¶ 12 Angela petitioned this court to determine, among other things, whether the Court of Appeals erred in concluding that the $5,500 support payment in the 1998 and 2000 Agreements was unenforceable.   Robert cross-petitioned to determine whether RCW 26.19.020 creates a presumption that the trial court should extrapolate when it exceeds the economic table.   He also asked us to clarify apparently conflicting opinions of the Court of Appeals regarding the use of extrapolation in determining child support obligations.   We accepted review only of Robert's  issues.  In re Marriage of McCausland, 157 Wash.2d 1008, 139 P.3d 349 (2006).

III. ISSUES

A.  Does RCW 26.19.020 create a presumption that a trial court should extrapolate when it exceeds the economic table?

B. Should we grant either party's request for attorney fees and costs on appeal?

IV. ANALYSIS

¶ 13 In this case, we interpret the child support schedule statute, chapter 26.19 RCW, and determine if the trial court abused its discretion in modifying an order of child support.

 ¶ 14 Statutory meaning is a question of law that we review de novo.  In re Parentage of J.M.K., 155 Wash.2d 374, 387, 119 P.3d 840 (2005) (citing King County v. Cent. Puget Sound Growth Mgmt. Hr'gs Bd., 142 Wash.2d 543, 555, 14 P.3d 133 (2000);  Dioxin/Organochlorine Ctr. v. Pollution Control Hr'gs Bd., 131 Wash.2d 345, 352, 932 P.2d 158 (1997)).   The court's primary goal in construing a statute is to determine and give effect to the legislature's intent.  Am. Cont'l Ins. Co. v. Steen, 151 Wash.2d 512, 518, 91 P.3d 864 (2004) (citing State v. Watson, 146 Wash.2d 947, 954, 51 P.3d 66 (2002)).   We generally begin our analysis with the text of the statute.  Id. If the text is clear and unambiguous on its face, we do not resort to statutory construction principles, such as legislative history, “even if we believe the legislature intended something else but did not adequately express it.”  Id. A statute is ambiguous only if it can be reasonably interpreted in more than one way and we do not try to discern “ ‘an ambiguity by imagining a variety of alternative interpretations.’ ”  Id. (quoting W. Telepage, Inc. v. City of Tacoma, 140 Wash.2d 599, 608, 998 P.2d 884 (2000)).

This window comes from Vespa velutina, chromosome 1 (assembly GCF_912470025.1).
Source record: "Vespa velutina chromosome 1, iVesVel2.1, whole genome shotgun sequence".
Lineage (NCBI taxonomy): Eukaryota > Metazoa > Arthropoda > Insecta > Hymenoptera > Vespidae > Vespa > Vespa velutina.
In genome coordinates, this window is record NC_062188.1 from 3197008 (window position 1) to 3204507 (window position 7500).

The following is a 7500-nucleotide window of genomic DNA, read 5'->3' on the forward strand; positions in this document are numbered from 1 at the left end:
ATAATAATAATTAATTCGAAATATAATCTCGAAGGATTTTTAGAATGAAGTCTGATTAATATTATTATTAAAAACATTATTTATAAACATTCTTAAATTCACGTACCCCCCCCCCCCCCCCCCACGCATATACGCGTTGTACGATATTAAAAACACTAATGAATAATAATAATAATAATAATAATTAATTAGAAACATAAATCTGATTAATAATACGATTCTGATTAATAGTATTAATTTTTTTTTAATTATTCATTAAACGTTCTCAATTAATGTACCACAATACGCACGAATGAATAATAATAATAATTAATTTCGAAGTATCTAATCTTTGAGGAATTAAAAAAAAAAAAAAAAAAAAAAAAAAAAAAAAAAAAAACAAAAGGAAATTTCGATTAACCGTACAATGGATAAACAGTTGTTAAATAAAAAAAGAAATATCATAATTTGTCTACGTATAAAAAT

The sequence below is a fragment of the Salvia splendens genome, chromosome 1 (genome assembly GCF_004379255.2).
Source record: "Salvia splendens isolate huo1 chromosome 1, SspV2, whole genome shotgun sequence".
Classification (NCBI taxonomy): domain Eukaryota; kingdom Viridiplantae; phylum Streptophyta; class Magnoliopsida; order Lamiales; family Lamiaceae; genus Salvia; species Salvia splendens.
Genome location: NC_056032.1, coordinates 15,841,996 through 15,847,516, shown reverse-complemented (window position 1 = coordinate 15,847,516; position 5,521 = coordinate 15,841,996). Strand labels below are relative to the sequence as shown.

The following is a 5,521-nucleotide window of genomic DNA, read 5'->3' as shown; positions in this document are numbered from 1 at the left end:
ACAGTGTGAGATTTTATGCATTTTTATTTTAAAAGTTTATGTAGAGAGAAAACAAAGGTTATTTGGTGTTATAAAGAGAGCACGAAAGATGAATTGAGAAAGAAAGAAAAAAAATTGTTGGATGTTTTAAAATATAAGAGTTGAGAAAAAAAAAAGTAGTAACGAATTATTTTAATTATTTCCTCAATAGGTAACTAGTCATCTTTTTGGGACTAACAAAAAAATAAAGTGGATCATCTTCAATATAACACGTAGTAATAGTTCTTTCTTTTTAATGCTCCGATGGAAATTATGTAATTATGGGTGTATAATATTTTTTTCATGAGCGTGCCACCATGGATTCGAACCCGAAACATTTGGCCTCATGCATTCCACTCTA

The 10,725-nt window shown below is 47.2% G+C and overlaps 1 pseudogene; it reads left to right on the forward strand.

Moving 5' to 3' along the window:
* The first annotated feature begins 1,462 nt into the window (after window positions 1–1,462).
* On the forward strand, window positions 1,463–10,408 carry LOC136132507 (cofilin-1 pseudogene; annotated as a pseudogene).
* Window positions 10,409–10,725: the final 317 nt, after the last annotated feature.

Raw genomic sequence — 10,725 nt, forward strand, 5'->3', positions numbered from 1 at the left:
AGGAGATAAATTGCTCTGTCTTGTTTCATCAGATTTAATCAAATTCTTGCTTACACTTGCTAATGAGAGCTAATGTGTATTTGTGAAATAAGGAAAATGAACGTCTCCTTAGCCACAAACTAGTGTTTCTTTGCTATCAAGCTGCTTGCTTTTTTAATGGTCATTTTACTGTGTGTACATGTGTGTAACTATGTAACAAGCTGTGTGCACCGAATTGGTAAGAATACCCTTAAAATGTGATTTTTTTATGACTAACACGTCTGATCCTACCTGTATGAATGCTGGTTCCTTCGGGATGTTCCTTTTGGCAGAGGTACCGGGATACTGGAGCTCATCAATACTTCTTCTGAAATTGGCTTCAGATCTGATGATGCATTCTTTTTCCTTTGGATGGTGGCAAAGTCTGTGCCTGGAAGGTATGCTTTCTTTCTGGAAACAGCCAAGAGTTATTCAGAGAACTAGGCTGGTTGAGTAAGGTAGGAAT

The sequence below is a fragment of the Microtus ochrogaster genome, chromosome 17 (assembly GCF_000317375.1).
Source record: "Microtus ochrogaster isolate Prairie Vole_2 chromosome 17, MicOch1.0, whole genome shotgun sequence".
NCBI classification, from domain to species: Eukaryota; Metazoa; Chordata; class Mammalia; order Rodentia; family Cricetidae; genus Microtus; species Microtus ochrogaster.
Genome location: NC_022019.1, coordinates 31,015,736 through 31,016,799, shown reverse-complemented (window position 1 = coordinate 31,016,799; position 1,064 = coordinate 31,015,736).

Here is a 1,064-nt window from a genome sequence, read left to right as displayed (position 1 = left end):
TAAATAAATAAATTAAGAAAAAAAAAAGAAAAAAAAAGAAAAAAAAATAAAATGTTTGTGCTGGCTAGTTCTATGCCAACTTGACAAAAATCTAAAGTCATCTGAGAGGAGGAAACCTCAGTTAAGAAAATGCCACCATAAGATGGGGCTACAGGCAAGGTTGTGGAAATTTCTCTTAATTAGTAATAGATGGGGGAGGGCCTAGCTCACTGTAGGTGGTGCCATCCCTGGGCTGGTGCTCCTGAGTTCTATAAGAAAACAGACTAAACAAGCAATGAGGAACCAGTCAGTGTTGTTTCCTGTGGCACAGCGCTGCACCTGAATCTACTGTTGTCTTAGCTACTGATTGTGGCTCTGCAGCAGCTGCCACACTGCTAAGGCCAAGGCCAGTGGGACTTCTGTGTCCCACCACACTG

¶ 15 A party moving to modify child support bears the burden of showing a substantial change in circumstances.  In re Marriage of Leslie, 90 Wash.App. 796, 802, 954 P.2d 330 (1998).   A reviewing court will not reverse the trial court's decision absent a manifest abuse of discretion.  Id. Moreover, “the reviewing court cannot substitute its judgment for that of the trial court unless the trial court's decision rests on unreasonable or untenable grounds.”  Id. at 802-03, 954 P.2d 330.

A. RCW 26.19.020 does not create a presumption that the trial court should extrapolate when it exceeds the economic table

 ¶ 16 Robert has raised two interrelated issues regarding extrapolation.   In his cross-petition to Angela's petition for review, he argued only that the divisions of the Court of Appeals have issued conflicting opinions regarding the trial court's use of extrapolation when it exceeds the economic table.   In his supplemental brief, he also argues that the Court of Appeals erred in concluding that RCW 26.19.020 created a presumption that the trial court should extrapolate when it exceeds the economic table because he claims extrapolation is an “artificial construct” that does not adequately account for the children's needs.   Suppl.  Br. of Cross-Pet'r/Resp't at 5. Angela responds only to Robert's first argument, claiming the Court of Appeals' opinions do not conflict with one another.   We first address Robert's second argument.

¶ 17 In determining whether RCW 26.19.020 creates a presumption that a trial court should extrapolate when it exceeds the economic table, we look first to the language of the statute.   As we have already noted, chapter 26.19 RCW generally requires the trial court to determine the parents' basic child support obligation using an economic table.  RCW 26.19.020.   However, the table ends at a combined monthly income level of $7,000, and if the parents' combined monthly income is greater than $7,000, the statute gives the court discretion to exceed the economic table based on written findings of fact.   Id. The statute does not specify any particular method the court must use when  exceeding the economic table, nor does it specify what factors the court should consider in rendering its findings of fact.  Id.